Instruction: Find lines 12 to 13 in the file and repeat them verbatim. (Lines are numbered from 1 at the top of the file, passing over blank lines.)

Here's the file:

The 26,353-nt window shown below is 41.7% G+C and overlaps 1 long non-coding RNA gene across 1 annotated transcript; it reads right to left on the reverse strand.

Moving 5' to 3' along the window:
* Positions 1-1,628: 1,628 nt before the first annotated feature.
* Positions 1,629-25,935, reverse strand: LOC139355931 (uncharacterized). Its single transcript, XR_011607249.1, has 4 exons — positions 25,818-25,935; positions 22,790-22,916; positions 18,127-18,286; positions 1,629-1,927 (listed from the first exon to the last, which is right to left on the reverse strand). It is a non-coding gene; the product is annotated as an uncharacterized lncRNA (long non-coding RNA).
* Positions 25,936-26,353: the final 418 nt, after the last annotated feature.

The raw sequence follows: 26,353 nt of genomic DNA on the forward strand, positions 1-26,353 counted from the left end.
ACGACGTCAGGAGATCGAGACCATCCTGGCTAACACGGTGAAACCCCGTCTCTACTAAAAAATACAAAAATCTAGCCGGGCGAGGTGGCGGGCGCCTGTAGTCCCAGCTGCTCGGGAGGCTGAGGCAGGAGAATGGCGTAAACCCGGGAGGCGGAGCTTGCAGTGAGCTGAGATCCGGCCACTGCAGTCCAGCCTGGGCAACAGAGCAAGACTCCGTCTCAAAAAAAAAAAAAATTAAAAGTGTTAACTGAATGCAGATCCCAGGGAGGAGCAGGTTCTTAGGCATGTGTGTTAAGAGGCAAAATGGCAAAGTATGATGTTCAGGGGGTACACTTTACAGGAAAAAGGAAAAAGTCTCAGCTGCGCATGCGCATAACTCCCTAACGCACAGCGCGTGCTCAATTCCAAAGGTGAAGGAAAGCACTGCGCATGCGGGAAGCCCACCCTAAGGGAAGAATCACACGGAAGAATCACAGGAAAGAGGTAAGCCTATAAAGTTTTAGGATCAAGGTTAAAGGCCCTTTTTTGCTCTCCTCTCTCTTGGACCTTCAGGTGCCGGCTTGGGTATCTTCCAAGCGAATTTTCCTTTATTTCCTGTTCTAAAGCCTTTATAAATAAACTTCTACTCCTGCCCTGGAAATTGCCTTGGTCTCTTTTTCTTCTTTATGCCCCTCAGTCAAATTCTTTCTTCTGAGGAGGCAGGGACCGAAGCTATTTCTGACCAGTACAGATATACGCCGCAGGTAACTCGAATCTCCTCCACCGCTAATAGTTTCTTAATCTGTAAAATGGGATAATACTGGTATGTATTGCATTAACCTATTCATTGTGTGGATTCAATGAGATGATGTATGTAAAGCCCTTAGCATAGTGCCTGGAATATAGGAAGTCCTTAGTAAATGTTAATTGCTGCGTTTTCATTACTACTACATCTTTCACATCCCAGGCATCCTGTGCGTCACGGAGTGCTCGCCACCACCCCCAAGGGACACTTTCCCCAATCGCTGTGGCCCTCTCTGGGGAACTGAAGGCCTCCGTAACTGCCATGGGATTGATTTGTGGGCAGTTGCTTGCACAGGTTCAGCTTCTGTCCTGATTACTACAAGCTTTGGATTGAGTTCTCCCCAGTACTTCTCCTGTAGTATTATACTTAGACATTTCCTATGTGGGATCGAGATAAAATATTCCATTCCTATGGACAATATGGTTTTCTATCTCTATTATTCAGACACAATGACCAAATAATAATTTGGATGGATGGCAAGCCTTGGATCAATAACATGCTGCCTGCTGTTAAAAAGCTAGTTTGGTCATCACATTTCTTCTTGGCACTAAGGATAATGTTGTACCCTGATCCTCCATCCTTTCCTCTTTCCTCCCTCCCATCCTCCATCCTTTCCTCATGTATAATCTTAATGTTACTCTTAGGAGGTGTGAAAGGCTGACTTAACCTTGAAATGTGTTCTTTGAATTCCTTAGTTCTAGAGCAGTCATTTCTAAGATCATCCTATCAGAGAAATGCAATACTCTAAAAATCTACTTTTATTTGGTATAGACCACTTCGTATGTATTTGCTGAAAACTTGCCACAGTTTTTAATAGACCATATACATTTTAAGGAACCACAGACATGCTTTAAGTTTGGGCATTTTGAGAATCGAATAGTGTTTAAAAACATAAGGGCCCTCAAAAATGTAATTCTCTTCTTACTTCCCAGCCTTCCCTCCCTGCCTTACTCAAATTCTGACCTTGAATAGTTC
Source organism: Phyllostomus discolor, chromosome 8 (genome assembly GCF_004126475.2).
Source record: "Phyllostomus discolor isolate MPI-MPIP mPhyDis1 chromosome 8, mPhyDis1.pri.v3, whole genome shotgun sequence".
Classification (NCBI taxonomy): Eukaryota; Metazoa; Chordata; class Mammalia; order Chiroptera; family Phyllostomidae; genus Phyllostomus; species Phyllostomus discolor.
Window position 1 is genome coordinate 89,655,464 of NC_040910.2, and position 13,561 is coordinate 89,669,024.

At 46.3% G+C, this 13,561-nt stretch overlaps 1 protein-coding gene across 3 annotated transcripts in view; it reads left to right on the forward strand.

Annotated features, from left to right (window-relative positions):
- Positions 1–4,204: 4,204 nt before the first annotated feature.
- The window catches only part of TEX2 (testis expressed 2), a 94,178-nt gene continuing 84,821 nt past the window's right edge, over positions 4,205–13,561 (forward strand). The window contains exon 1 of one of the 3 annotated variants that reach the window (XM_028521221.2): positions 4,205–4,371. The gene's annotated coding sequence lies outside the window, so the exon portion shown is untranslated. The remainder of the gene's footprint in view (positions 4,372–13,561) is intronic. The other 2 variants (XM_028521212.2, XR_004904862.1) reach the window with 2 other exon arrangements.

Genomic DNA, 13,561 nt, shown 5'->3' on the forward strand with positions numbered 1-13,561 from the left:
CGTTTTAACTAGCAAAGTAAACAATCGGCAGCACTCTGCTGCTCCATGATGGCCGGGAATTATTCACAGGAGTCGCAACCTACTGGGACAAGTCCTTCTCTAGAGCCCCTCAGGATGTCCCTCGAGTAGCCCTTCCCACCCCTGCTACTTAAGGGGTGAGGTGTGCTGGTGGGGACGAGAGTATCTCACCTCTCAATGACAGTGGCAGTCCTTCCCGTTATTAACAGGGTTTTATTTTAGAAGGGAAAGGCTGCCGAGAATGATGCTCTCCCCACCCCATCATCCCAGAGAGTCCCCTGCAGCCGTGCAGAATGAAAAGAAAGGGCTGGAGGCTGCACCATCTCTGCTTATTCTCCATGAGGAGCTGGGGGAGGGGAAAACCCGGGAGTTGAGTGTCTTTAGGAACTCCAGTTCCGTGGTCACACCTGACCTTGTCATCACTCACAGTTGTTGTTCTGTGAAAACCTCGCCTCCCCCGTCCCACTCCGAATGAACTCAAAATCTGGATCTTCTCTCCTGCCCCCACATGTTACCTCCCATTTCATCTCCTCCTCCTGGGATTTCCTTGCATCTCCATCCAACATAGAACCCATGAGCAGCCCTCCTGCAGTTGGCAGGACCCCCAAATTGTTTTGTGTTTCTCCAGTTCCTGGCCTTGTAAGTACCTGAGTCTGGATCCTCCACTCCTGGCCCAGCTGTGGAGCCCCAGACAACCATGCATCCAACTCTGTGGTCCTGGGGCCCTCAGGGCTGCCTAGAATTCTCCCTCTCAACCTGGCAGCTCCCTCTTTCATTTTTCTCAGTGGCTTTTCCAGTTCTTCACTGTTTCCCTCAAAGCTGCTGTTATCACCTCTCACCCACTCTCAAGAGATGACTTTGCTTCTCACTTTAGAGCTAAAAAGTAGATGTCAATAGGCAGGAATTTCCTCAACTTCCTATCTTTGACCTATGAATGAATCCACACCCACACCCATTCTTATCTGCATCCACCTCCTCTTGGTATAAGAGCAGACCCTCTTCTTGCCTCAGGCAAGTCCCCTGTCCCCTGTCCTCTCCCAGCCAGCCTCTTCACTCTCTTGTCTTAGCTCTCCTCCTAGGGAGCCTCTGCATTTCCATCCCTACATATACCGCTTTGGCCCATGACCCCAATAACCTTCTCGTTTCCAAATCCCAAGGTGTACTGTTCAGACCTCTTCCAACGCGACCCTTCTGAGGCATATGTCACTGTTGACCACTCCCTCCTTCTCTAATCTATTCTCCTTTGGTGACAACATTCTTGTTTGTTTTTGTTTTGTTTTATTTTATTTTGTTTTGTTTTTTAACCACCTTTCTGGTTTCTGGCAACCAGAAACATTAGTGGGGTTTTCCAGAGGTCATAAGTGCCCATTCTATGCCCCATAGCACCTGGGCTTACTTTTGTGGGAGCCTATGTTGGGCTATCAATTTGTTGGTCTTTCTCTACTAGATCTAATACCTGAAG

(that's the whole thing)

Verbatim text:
At 46.3% G+C, this 13,561-nt stretch overlaps 1 protein-coding gene across 3 annotated transcripts in view; it reads left to right on the forward strand.

Annotated features, from left to right (window-relative positions):